But because of that accessibility, you don't have to go into every interview asking him about the time he cheated on his sixth grade math test. [Is this the sort of loaded question that today's journalists now believe constitutes being "hard-hitting?" Just curious. More to the point, the initial phrase does not work well with the one it is meant to parallel in the previous paragraph. Another possibility might have been to write "because Sen. McCain is so accessible, [one] does not have to..." The many jumps between between first, second and third person are very disconcerting.]

The [purpose of the] interview was mainly [primarily?] to get a couple of questions to him on [Implies a delivery... perhaps: "ask him a couple of questions about..."] his thoughts on the [proper?] role of government when the economy is teetering on the edge of [a] recession, in conjunction with similar questions being put to several of the other candidates. [We readers (and viewers) would have greatly appreciated being able to find these questions. Were they accidentally misplaced or filed elsewhere? Also, who were the other candidates with whom Sen. McCain was being compared? The sentence is ambiguous, and could refer to any part of the GOP or Democratic fields, or to all of the candidates. Perhaps this information should also have been included in the interview.]

The portion you cited was aired by one of our programs -- so by all means it is fair game for whatever "analysis" you care to apply to it using your right of free speech and your lack of any journalistic standards or fact checking or just plain basic curiosity. [Again, tone, is so important. Why is "analysis" in quotes? Are the quotes intended to impugn Greenwald's analysis with irony? How ironic, considering the vast streams of irony that pour forth from our newspapers, and, even more, from our news broadcasters every day. Further, "fair game" implies an adversarial relationship that is generally missing from most mainstream reporting on figures who are beloved by the press, e.g., Sen. McCain. Finally, although the program was also "fair game," as Mr. King notes, he undercuts that statement by implying a lack of fairness on Greenwald's part by using such phrases as "whatever 'analysis' you care to apply," "lack of any journalistic standards or fact checking or just plain basic curiosity.]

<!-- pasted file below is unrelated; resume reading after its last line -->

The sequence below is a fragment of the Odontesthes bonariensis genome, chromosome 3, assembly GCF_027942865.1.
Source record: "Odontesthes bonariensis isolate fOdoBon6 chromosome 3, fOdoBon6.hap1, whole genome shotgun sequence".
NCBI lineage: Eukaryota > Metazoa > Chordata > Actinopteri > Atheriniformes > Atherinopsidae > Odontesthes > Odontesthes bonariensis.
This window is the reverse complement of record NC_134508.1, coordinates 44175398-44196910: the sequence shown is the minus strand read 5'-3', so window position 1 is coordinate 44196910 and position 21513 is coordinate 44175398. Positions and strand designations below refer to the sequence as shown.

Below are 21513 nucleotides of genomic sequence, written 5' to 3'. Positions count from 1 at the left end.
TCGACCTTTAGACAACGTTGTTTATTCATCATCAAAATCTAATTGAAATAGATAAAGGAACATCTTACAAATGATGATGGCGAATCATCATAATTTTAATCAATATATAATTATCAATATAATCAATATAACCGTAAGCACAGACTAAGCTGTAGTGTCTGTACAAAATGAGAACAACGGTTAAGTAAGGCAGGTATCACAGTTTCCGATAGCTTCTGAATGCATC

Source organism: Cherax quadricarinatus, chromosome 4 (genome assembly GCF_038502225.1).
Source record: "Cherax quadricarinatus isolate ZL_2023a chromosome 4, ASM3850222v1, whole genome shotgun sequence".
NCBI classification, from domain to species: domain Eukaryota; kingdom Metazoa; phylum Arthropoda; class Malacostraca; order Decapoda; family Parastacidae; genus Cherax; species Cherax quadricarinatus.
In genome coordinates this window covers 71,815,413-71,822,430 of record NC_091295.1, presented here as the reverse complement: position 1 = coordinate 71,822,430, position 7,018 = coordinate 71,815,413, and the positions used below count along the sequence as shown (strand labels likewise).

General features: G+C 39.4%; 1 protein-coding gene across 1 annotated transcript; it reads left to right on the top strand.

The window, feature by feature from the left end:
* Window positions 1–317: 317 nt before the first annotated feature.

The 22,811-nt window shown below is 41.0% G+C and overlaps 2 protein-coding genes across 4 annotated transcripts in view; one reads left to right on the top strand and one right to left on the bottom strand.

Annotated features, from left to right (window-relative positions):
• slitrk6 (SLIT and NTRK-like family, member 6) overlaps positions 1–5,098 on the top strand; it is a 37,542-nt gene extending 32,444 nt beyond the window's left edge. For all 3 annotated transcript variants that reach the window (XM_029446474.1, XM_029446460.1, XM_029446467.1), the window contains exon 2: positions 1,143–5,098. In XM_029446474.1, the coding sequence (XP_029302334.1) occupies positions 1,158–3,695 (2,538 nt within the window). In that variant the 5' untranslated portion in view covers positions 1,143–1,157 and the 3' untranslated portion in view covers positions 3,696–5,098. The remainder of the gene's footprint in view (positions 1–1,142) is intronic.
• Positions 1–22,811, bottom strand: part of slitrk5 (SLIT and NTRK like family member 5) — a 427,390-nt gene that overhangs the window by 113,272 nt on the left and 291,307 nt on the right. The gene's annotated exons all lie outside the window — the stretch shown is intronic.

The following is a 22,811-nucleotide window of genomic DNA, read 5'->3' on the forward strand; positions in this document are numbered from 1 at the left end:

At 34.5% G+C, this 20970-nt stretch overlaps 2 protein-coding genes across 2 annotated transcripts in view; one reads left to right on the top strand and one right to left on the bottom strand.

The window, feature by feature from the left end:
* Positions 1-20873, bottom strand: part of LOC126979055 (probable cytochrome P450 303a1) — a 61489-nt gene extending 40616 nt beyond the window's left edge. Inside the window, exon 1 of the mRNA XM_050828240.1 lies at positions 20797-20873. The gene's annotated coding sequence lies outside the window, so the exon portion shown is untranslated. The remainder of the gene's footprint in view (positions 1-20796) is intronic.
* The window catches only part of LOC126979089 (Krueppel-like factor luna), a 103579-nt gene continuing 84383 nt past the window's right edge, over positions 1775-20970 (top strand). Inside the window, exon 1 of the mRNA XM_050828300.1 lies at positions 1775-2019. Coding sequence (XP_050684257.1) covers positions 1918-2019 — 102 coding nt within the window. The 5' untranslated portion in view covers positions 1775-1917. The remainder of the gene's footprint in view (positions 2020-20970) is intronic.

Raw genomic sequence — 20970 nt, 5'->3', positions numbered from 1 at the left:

You clearly know very little about journalism. [And, clearly, Mr. King knows very little about Greenwald's areas of expertise, e.g., the many failings of contemporary journalism when reporting on constitutional issues (among others), but then, he has admitted that he does not read such drivel. Still, a bit of "research"-- e.g., reading some of Greenwald's prior posts-- in advance of writing this email, might have been beneficial.] But credibility matters. It is what allows you to cover six presidential campaigns and [still?] be viewed as fair and respectful, while perhaps a little cranky, but Democrats and Republicans alike. [Does "but [by] Democrats and Republicans alike" refer to being "viewed as fair and respectful," or "perhaps a little cranky." The awkward construction leaves the reader wondering.]

When I am writing something that calls someone's credibility into question, I pick up the phone and give them a chance to give their side, or perspective. [And yet, reviewers and critics never make such calls, as a number of Mr. Greenwald's commenters have noted. A distinction has been left floundering: both original reporting and reviewing/critiquing require sufficient background and knowledge, supplemented by research when necessary, but only reporting requires making calls and checking facts with sources, because the original work is still being written. The critique or review is of that finished work, and does not require the permission of, or any rationalizations from, the original author, although the author is certainly free to respond, just as Mr. King has done.]

That way, even on days that I don't consider my best, or anywhere close, I can look myself in the mirror and know I tried to be fair and didn't call into question someone's credibility just for sport, or because I like seeing my name on a website or my face on TV. [Frankly, a little more skepticism would be welcome, not for sport or fame, but because our country faces so many serious challenges, many of which might have been avoided entirely if our current president had faced more skepticism during his first campaign, or even during his second.